Mosaix PDX Blog
 
(The views expressed in blog posts are those of the authors of the posts. They do not reflect an official position of Mosaix PDX, but are intended to promote thinking and constructive interaction. We welcome differing viewpoints.)

Deep and Wide
Dave Martin     08/21/2021

If you’re a bit older and grew up in church, you may remember a Sunday school song called “Deep and Wide.” Here are the complete lyrics:

Deep and wide, deep and wide
There’s a fountain flowing deep and wide

No one ever explained to us what the song meant, and we didn’t ask. I suppose that as a child I had a vague idea that it had something to do with salvation or God’s goodness. I had heard the adults sing “Come, Thou Fount of Every Blessing” and “There Is a Fountain Filled with Blood.” To this day, I don’t know that I could give a very coherent explanation of that old Sunday school song.

Somehow, though, that long-forgotten song title came to mind recently as I thought of the church’s critical needs regarding discipleship and unity.

Instead of “deep and wide,” the state of today’s church is more accurately “shallow and narrow.” Shallow with respect to spiritual maturity and diversity, and narrow with respect to isolation of congregations and thus no visible unity in the world. Please understand that these are generalizations, and I praise God for the exceptions.

If we really desire to see God’s glory (more on glory in another post) displayed through the church in the world, we will make every effort to be disciples who make disciples, and we will nurture connections of friendship, service, and mission with nearby congregations.

Deep

If a believer is growing as a disciple and as a disciplemaker, an observer should be able to see positive changes in that person’s life as the years pass. Here are some areas where we might expect to see change as growth occurs.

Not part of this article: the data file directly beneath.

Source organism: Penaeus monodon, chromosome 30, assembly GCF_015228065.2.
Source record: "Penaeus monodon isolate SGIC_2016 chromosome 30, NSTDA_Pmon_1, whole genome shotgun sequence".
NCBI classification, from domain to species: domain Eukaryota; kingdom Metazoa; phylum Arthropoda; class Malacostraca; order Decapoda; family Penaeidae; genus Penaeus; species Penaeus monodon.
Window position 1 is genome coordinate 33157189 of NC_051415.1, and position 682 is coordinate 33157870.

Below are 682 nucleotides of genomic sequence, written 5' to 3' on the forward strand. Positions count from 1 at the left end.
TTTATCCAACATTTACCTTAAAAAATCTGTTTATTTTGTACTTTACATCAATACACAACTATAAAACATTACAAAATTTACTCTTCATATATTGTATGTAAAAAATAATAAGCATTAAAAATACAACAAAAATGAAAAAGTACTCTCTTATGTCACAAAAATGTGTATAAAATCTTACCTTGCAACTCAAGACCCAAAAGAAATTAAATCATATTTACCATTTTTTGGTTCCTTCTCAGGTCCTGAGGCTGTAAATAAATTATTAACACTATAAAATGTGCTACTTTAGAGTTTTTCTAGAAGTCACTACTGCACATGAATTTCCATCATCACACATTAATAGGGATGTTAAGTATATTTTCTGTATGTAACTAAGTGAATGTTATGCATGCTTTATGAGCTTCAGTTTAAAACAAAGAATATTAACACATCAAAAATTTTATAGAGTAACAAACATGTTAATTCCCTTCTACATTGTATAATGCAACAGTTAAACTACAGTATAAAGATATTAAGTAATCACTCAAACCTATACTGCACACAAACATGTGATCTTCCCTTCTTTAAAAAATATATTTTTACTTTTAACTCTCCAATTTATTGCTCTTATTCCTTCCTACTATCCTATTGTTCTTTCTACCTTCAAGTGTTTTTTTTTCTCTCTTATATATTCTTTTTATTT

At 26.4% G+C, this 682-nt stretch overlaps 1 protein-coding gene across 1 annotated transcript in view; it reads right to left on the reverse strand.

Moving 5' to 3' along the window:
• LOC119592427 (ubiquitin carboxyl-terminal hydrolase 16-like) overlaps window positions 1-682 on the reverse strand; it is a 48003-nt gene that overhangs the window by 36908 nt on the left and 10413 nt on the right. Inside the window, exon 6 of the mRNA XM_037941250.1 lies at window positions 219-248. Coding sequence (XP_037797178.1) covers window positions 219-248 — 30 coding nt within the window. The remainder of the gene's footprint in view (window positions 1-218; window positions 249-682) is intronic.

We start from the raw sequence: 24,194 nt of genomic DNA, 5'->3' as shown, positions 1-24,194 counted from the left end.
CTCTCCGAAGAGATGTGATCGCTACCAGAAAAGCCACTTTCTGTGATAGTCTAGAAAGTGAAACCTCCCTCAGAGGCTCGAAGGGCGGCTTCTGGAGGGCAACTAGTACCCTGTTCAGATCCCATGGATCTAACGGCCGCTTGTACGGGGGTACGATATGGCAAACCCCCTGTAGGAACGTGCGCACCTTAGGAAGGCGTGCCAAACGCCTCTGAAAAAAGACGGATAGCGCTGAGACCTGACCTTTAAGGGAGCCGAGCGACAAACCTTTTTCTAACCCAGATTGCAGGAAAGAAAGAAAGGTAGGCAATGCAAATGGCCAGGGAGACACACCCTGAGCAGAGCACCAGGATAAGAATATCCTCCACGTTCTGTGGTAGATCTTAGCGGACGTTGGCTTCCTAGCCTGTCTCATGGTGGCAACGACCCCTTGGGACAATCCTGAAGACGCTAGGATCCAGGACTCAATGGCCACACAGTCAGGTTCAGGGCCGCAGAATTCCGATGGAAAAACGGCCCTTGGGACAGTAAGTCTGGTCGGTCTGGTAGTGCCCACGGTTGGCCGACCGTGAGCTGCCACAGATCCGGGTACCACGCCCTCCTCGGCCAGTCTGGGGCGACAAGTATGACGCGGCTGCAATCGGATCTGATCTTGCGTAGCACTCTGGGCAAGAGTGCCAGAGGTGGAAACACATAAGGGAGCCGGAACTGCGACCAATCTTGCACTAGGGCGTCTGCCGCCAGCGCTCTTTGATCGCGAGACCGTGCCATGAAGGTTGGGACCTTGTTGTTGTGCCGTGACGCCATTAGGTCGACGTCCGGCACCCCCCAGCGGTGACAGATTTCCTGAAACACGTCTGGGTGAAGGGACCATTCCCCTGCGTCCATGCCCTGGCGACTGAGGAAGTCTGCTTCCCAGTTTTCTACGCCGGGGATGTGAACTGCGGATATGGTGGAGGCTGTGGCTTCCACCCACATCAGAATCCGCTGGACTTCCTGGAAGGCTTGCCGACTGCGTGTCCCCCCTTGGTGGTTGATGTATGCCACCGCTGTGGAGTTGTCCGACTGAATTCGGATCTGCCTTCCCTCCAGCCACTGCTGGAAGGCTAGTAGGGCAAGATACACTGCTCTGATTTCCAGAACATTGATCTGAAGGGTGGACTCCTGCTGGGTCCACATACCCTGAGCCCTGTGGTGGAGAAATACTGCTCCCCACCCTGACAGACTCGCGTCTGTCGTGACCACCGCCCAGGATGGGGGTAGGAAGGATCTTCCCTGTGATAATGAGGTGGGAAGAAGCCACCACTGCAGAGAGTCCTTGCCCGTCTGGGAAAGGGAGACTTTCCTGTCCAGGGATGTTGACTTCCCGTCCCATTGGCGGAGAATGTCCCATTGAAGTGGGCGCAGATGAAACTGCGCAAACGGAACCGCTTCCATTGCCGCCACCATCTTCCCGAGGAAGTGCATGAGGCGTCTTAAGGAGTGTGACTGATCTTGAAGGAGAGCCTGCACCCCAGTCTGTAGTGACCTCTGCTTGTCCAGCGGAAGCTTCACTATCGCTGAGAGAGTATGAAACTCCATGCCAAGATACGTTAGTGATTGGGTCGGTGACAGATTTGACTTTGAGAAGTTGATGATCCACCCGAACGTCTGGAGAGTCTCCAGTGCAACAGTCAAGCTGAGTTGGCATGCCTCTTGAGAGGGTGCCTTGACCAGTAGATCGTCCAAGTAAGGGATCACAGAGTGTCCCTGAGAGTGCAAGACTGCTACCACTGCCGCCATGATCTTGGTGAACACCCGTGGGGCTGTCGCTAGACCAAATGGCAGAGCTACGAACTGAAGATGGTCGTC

• Knowledge of the Bible and sound doctrine
  • A life of prayer
  • Personal evangelism
  • Mentoring/discipling others
  • Wise stewardship and generosity with God-given resources
  • Use of leisure time
  • Relationship with spouse and children
  • Quality and depth of friendships
  • Concern about injustice
  • Awareness/activation of personal gifts and calling
  • Awareness/addressing of personal racial and other bias
  • Knowledge about and support of world missions
  • Vision for making disciples
  • Interpersonal skills, including cross-cultural competence
  • Concern for wider church unity
  • Genuine assurance of salvation
  • Growing gratitude and humility, accompanied by gentleness, respect, and courage

We might mistake good things like fervent worship, mutual affection, kindness, mercy, and mutual prayer for depth, but these things alone, without progressive teaching, training, communion, and surrender will not lead to the depth of unity that Jesus desires.

Wide

As we pursue deep discipleship in our own church families, we will be motivated to embrace other church families, thereby showing the world how Jesus unites us, and bringing glory to him.

How might we do that? Here are a few thought-starters:

  • Visit other churches, build a spirit of cooperation rather than competition
  • Pastors, youth pastors, worship pastors build friendships with other area pastors to share vision, perspective, encouragement
  • Periodic multi-church prayer meetings for our city and world – for salvation, righteousness, justice, peace, healing
  • Multi-church serving events
  • A Gospel unity council that could represent Bible-upholding churches to city government or in other public spaces
  • Multiethnic conversation forums where different ethnicities and cultures could come together and learn from and about each other
  • Seek out a leader or member of an ethnic-specific church, have coffee or lunch, and learn about them and their fellowship 
  • Majority-culture: initiate friendly interactions with minority people you encounter
  • Where two congregations are building a relationship, consider trading pastors and worship teams for a Sunday

Conclusion

We rightly lament the disunity and the lack of spiritual maturity in much of today’s American church. And we are part of the problem. Our Master’s directives remain clear: Make disciples and love one another in a way that the world will notice. It’s not one or the other. We must go deep and wide.

 

Add a comment

Name:

Email:
(This won't be public)
Comment:

Comment Etiquette: Please do not post spam. Keep the comments on-topic. Do not post unrelated questions. Above all, please be kind to each other - we're trying to have a good conversation here.


 
 


info@mosaixpdx.org
© 2021 Mosaix PDX